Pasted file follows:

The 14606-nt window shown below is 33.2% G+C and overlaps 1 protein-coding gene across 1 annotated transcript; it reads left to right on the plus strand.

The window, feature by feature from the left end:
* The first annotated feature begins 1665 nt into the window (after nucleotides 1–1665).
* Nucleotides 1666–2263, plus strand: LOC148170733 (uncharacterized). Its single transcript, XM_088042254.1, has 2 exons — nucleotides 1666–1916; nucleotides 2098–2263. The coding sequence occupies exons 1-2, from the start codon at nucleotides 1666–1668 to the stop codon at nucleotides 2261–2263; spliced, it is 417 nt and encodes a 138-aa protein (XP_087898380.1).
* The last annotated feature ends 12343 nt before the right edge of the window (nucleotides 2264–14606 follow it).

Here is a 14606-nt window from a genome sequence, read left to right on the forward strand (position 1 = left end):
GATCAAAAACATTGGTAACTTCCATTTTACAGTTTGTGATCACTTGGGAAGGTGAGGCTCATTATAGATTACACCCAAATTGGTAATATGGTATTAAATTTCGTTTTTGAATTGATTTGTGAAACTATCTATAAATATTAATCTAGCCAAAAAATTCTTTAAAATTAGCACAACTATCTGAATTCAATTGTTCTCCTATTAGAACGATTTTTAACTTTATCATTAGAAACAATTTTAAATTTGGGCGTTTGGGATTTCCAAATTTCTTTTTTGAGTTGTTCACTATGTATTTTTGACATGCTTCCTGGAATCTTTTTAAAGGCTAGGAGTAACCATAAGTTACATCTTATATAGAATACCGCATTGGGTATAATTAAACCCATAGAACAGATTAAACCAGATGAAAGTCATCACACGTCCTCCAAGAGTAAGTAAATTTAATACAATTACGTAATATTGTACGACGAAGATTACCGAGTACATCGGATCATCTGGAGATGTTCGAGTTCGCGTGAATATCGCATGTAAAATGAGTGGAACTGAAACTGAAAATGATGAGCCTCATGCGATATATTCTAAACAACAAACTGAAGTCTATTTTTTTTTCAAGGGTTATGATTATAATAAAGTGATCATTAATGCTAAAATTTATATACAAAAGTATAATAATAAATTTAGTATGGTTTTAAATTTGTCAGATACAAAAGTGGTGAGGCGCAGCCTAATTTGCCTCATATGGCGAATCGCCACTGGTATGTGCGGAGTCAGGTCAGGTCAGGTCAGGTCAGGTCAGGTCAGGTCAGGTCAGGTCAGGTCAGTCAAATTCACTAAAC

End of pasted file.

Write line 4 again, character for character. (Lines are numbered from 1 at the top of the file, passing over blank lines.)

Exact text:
* Nucleotides 1666–2263, plus strand: LOC148170733 (uncharacterized). Its single transcript, XM_088042254.1, has 2 exons — nucleotides 1666–1916; nucleotides 2098–2263. The coding sequence occupies exons 1-2, from the start codon at nucleotides 1666–1668 to the stop codon at nucleotides 2261–2263; spliced, it is 417 nt and encodes a 138-aa protein (XP_087898380.1).